Scenes in Plays Cyrano vs Romeo and Juliet

Categories: PlaysRomeo And Juliet

Shakespeare and Rostand employ unique writing methods in order to show the battle the characters in each of their plays, Romeo and Juliet and Cyrano de Bergerac partake in to express their true feelings for one another. Each play utilizes the motifs and themes of light versus dark and societal views that work against or shows the true meaning behind their love for one another through a balcony setting which resembles each other well. Settings are important components in any piece of literature, they set the mood and atmosphere for the particular scene.

In both plays the balcony scenes occur at night under the cover of darkness, which plays an important similarity in the plays as well. While the scenes occur at night both Romeo and Cyrano compare their lovers to light. In act three of Cyrano de Bergerac Cyrano agrees to help Christian court Roxane and by doing so he must hide underneath the balcony to conceal his identity. Eventually Cyrano takes over for Christian because he wishes to express his fondness for Roxane himself, but still hidden by the darkness.

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Night, making all things dimly beautiful, one veil over us both… and I [see] the whiteness of a summer gown, you are all light- I am all shadows. ” Cyrano is comparing his repulsive nose to Roxane’s beauty, calling himself the darkness of the night which cannot be described or mentioned, versus Roxane’s exquisiteness which reminds Cyrano of summer. Not only does he compare her to light but he calls her the light of his life, that without her his life would be dismal.

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Technically Cyrano is supposed to be speaking for Christian in this situation but he is in fact speaking from the heart. He is concerned that Roxane will not love and respect him because of his nose, and because of this he keeps himself in the dark literally and metaphorically. Whereas Cyrano has loved his dear cousin all his life, but hidden his true feelings, Romeo falls in love at first sight and takes no hesitation to express his love for Juliet. While hiding in the gardens surrounding Juliet’s window, Romeo states, “But soft, what light through yonder window breaks?

It is the east and Juliet is the sun! ” (II, ii 2-3). This scene initiates one of the plays most beautiful and famous sequences, it is a prime example of the light and dark motif that runs throughout the play. The beauty of the night, with the moon rays shinning, adds to the romantic nature of the scene and seems to “light up” the act. Shakespeare uses a metaphor here to express Romeo’s love for Juliet. He has such belief in her that he knows she has the power to banish the night and turn it into day with her beauty.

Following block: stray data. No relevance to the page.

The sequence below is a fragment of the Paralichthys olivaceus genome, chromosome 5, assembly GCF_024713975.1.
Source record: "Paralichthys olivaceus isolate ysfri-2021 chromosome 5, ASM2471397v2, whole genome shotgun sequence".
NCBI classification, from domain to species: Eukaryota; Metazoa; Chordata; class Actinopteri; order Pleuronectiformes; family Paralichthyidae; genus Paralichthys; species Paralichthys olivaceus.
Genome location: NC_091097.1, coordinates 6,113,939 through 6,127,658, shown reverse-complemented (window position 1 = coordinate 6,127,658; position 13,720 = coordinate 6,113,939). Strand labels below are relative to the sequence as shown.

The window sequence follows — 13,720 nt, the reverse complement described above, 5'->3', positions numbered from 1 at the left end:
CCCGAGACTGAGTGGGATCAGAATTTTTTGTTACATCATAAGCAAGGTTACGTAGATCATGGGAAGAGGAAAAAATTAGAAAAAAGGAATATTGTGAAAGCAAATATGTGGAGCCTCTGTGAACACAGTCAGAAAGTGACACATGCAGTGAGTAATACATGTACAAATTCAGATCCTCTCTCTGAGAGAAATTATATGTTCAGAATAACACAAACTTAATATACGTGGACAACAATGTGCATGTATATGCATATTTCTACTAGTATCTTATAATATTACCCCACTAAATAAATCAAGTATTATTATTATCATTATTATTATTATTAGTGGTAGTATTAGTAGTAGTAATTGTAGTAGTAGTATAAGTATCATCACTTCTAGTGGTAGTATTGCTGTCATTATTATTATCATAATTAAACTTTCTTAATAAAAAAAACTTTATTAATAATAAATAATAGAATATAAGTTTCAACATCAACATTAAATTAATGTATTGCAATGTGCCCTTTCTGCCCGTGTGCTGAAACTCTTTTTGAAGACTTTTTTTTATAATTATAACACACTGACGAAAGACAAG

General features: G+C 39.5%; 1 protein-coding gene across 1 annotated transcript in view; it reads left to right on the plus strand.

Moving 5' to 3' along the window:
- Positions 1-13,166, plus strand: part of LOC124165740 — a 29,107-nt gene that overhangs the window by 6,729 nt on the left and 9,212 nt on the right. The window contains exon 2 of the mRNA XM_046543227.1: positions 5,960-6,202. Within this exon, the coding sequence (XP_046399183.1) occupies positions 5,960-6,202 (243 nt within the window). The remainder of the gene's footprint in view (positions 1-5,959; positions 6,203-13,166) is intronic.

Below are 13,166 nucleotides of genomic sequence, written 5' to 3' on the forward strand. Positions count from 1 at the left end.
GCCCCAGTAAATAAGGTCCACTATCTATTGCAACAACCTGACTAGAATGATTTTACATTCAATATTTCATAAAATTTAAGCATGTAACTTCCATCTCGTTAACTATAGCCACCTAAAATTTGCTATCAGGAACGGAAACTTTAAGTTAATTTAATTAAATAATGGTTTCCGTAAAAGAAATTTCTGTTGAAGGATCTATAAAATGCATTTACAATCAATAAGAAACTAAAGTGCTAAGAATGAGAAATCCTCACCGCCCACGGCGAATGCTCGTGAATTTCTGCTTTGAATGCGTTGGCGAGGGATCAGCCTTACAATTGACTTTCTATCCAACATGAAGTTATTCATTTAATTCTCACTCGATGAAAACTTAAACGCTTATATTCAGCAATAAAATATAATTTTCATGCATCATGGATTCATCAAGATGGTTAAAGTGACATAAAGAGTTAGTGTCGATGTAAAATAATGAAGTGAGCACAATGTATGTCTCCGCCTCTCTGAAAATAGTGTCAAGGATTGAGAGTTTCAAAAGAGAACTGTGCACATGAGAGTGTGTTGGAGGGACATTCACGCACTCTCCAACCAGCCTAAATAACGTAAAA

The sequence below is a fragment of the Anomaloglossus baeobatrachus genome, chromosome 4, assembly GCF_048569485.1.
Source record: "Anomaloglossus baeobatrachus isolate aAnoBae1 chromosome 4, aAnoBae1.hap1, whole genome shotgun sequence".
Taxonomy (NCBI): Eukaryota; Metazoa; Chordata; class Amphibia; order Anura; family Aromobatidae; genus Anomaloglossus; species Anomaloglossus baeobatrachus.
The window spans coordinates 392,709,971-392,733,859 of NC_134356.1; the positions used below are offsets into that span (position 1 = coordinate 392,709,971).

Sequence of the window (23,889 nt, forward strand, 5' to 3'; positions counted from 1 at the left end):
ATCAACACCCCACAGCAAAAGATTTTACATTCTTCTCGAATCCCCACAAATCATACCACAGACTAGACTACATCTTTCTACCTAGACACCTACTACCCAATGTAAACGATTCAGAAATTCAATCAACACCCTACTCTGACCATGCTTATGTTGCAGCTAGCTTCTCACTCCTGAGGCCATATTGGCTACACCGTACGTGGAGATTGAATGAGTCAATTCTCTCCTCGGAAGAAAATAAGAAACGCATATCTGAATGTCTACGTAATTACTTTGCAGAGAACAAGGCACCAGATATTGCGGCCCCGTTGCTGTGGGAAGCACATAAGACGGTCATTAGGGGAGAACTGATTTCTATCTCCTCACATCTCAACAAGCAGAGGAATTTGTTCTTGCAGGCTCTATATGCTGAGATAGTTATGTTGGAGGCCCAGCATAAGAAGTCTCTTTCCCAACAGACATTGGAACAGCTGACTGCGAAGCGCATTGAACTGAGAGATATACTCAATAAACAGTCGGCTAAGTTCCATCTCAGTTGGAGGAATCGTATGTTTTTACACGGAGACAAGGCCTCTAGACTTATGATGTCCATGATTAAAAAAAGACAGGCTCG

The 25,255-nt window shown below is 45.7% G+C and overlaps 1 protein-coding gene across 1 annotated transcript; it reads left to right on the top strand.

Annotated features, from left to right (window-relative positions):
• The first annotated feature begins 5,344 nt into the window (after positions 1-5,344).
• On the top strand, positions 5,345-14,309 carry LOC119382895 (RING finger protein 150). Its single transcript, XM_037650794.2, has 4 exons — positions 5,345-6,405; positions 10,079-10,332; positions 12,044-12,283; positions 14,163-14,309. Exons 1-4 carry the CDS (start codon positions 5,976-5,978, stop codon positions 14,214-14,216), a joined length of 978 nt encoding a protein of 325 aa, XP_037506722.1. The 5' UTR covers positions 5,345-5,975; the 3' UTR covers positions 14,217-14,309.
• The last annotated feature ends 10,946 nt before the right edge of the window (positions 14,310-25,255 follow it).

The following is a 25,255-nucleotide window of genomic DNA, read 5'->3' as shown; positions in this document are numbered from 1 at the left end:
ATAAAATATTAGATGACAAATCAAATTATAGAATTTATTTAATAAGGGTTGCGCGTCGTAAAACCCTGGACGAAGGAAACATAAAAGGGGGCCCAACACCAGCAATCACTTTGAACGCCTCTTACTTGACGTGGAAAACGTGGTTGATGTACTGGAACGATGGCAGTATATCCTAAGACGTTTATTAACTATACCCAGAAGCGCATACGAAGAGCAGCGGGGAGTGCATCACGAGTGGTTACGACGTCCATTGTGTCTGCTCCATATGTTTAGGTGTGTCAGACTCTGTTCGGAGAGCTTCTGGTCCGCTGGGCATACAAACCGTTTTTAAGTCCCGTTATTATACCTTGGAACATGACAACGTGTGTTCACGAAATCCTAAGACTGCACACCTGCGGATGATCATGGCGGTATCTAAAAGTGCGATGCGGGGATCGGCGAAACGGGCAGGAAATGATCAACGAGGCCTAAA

They both feel as if the other is the bright light in the darkness, and that they will guide each other through the dark obstacles to a life of pure love and happiness. Through out the plays society also fights against each set of lovers, society has taught them that it is not reality for them to spend their lives together. Rostand expresses through the play that society during the 1600’s did not consider a person for their inner personality but only judged them for their outer appearance.

During Cyrano’s speech to Roxane in the third act he says, “Is it not so to be myself to you, and have no fear of moving you to laughter? In this situation Cyrano does not feel confidence in himself and almost lets his hidden identity to become discovered. He does not feel he is worthy of Roxane’s attention so he hides behind the poetry he reads to her. Because Cyrano doesn’t think that Roxane will have him, he enters into the deceptive relationship with Christian, who is society’s standard of physical beauty in a man. Cyrano verbalizes his innermost thoughts to Roxane through Christian’s name which reveals his true love for her. He successfully woos her with his words, and Christian and Roxane eventually marry.

Thus, he loses the love of his life because he can’t approach her due to his lack of confidence based on society’s views of him and his rather large nose. Much of Romeo and Juliet involves the lovers’ struggles against social standards that oppose the existence of their love. Without knowing that Romeo is below her window, Juliet speaks, “O Romeo, Romeo, wherefore art thou Romeo? Deny thy father and refuse thy name. And I’ll no longer be a Capulet” (II, ii 33-35). Juliet knows that not only society but the raging families would not approve of their love, but that does not stop her from caring for Romeo.

She asks him to deny his family for her love but adds that if he will not, she will deny her family in order to be with him if he merely tells her that he loves her. There is clearly tension between family names and personal identity. Juliet believes that love comes from one’s inner identity, and that the feud between the Montague’s and the Capulet’s is based only on names. She later states, “What’s in a name that which we call a rose by any other word would smell as sweet” (II, ii 42-43).

Her love for Romeo surpasses her family’s hatred for the Montague name. She says that if Romeo were not called Romeo he would still be the person she loves and that societal views will not deteriorate their love. The characters within each play express true feelings and work hard and fight the odds in a balcony scene in order to live with one another, expressing their love eternally. Rostand paralleled Shakespeare’s balcony scene in order to convey the true love Cyrano held for Roxane the way Romeo expressed his love for Juliet.

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Scenes in Plays Cyrano vs Romeo and Juliet. (2017, Jan 07). Retrieved from

Scenes in Plays Cyrano vs Romeo and Juliet

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